Now Irma batters Florida: Churches provide shelter and care
Hurricane Irma pounded heavily populated areas of central Florida on Monday as it carved through the state with high winds, storm surges and torrential rains that left millions without power, ripped roofs off homes and flooded city streets.
Irma, as one of the most powerful hurricanes recorded in the Atlantic, came ashore in Florida on Sunday and battered towns as it worked its way up the state.
The storm gradually lost strength, weakening to a Category 1 hurricane by 2 am ET (0600 GMT) on Monday, the National Hurricane Center said. By 5 am ET (0900 GMT), Irma was churning northwest in the centre of the state and was about 60 miles (100 km) north of Tampa, with maximum sustained winds of near 75 miles per hour (120 km per hour.)
Churches have been responding to the disaster, with many open as temporary shelters for people seeking refuge. One, Christ Chapel in Cochran, Georgia, has transformed its classrooms into temporary bedrooms for evacuees, with a total of 11 people being housed and fed there. Other living in nearby hotels come in and eat there. According to 41WMGT.com, one family said they were sleeping in their cars in a Walmart parking lot before finding out about the church opening its doors. 'It was nothing short of a miracle, we got everything that we could ever possibly ask for here,' the Cafasso family said. They evacuated from Florida on Thursday.
The church's pastor Richard Hulsey said: 'It's almost been like a family reunion, a homecoming type thing where race and state, none of that matters, it's just us as humans just doing the best we can for one another.'
Meanwhile church-based relief and disaster recovery organisations also sprang into action. The Southern Baptist Disaster Relief (SBDR) organisation, already stretched because of the previous Hurricane Harvey that devastated parts of Texas late last month, was gearing up to help victims of Irma. In a release yesterday it said it had identified several churches that could be used as shelters and disaster relief staging centres after the storm has passed and attempted to move as much equipment as possible to safe locations.
SBDR said: 'We are asking that all SBDR teams east of the Mississippi River be on standby to serve in Florida, Georgia and other areas impacted by Irma. The Florida Baptist Convention has significant disaster relief resources, but many of their volunteers have been evacuated and will be focused on helping their own families recover for the foreseeable future.'
Across the state services were cancelled yesterday. The Catholic Archdiocese of Miami announced yesterday that all parish Masses and activities were suspended: 'Due to the emergency, and for their safety, Archbishop Thomas Wenski has dispensed the faithful from their obligation to attend Mass this weekend.'
A large area of the state's east and west coasts remained vulnerable to storm surges, when hurricanes push ocean water dangerously over normal levels. That risk extended to the coast of Georgia and parts of South Carolina.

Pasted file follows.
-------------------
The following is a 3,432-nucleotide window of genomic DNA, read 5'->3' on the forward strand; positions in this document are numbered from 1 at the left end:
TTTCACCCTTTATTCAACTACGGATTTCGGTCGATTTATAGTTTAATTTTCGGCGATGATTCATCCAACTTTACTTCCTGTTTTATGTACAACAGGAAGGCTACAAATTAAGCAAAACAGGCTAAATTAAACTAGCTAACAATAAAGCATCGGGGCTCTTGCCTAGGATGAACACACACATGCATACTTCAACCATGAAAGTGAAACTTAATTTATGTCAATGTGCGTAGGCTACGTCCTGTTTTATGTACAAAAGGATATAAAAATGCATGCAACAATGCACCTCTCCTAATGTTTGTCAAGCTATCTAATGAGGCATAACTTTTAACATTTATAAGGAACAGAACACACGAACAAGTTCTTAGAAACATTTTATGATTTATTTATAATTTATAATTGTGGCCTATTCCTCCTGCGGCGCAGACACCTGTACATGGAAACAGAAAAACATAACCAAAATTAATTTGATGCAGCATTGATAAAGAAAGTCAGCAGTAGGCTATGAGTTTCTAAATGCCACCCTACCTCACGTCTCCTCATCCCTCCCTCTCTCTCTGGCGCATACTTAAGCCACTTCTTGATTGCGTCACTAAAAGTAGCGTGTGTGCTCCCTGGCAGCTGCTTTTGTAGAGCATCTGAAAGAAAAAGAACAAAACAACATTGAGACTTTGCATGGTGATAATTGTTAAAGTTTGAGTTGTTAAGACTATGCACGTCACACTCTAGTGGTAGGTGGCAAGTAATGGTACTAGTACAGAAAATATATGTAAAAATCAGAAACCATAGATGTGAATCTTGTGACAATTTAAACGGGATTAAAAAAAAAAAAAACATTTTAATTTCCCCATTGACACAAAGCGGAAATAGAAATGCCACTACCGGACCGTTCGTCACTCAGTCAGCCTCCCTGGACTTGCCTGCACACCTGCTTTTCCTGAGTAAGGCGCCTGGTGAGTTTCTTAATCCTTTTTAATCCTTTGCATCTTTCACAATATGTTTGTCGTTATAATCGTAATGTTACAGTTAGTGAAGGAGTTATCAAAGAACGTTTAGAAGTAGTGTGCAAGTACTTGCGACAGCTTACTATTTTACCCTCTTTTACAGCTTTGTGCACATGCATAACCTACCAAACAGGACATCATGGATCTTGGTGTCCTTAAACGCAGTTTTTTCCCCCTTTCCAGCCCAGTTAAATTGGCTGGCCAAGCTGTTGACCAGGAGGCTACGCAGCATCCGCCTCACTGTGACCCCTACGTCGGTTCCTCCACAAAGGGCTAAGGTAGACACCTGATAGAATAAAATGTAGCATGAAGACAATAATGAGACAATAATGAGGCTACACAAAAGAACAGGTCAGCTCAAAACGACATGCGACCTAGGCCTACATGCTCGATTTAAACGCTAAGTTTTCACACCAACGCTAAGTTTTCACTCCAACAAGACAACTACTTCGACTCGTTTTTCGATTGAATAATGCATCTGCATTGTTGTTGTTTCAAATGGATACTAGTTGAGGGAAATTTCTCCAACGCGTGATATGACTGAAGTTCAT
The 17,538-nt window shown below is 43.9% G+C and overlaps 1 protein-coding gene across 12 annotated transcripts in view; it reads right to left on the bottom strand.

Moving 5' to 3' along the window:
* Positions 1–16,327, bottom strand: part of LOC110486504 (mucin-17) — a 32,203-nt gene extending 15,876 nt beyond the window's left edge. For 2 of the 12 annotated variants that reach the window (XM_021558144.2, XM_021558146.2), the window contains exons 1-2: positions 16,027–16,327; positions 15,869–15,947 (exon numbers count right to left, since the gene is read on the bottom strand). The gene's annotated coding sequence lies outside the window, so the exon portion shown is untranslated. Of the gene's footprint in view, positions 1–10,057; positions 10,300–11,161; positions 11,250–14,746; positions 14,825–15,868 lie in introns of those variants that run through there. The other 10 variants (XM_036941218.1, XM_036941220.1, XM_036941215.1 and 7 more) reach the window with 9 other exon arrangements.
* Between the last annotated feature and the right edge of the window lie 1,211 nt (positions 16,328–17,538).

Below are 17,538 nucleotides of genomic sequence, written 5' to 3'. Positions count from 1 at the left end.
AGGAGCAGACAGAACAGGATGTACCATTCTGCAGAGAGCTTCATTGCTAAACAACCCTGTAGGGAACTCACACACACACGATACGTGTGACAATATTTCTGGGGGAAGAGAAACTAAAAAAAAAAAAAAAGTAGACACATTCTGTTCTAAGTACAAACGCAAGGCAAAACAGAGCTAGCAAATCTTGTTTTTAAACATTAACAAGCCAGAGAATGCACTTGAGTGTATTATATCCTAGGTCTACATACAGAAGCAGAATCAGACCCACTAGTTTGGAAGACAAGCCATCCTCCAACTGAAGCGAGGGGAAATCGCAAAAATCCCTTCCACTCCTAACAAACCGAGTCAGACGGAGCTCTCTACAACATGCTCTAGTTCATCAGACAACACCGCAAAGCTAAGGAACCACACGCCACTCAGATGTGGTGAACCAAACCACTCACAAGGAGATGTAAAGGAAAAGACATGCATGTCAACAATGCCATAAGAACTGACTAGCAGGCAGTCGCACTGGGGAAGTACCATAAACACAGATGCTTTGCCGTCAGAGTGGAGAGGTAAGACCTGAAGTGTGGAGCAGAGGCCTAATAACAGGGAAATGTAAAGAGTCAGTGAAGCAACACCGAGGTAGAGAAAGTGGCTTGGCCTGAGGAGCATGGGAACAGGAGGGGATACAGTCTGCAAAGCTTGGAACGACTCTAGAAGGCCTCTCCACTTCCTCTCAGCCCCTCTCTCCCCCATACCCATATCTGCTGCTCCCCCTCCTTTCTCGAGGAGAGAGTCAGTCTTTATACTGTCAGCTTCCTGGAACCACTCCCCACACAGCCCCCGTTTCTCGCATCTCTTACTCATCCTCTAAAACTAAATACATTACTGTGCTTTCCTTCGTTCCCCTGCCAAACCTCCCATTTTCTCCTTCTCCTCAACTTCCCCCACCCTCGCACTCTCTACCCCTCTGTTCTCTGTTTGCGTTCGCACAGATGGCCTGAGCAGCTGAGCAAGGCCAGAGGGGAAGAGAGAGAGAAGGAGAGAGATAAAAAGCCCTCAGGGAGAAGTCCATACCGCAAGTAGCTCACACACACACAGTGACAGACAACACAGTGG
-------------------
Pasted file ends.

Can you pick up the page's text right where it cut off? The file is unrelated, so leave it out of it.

Damage appeared to be severe in the Florida Keys, where Irma first came ashore in the state as a Category 4 hurricane with sustained winds of up to 130 mph (215 kph) in the early hours of Sunday.
Early on Monday, Irma brought gusts of up to 100 mph (160 kph) and torrential rain to areas around Orlando, one of the most popular areas for tourism in Florida because of its cluster of theme parks, the National Weather Service said.
In Daytona Beach, a city on the east coast about 55 miles (90 km) northeast of Orlando, city streets were flooded and emergency authorities carried out several water rescues, the Daytona Beach Police Department said on its Twitter feed.
On Sunday, Irma claimed its first US fatality – a man found dead in a pickup truck that had crashed into a tree in high winds in the town of Marathon, in the Florida Keys, local officials said.
The storm killed at least 28 people as it raged westward through the Caribbean en route to Florida, devastating several small islands, and grazing Puerto Rico, the Dominican Republic and Haiti before pummelling parts of Cuba's north coast with 36-foot-tall waves.
Its ferocity as it bore down on hurricane-prone Florida prompted one of the largest evacuations in U.S. history.
Some 6.5 million people, about a third of the state's population, had been ordered to evacuate southern Florida to shelters, hotels or relatives in safer areas.
High winds snapped power lines and left about 5.8 million Florida homes and businesses without power, data from the state showed
Many of the evacuation orders extended until at least Monday due in part to flooding, massive power outages and downed electric lines, leaving residents unable to return to their homes to survey any damage.
Irma was forecast to weaken to a tropical storm as it moved near Florida's northwestern coast on Monday morning, the National Hurricane Center said. It would cross the eastern Florida Panhandle and move into southern Georgia later in the day, dumping as much as 16 inches (41 cms) of rain, it said.
Police in Miami-Dade County said they had made 29 arrests for looting and burglary.
Irma, which hit just days after the Houston area was deluged by unprecedented flooding in Texas from Hurricane Harvey, was expected to cause billions of dollars in damage to the third-most-populous US state.
Additional reporting by Reuters.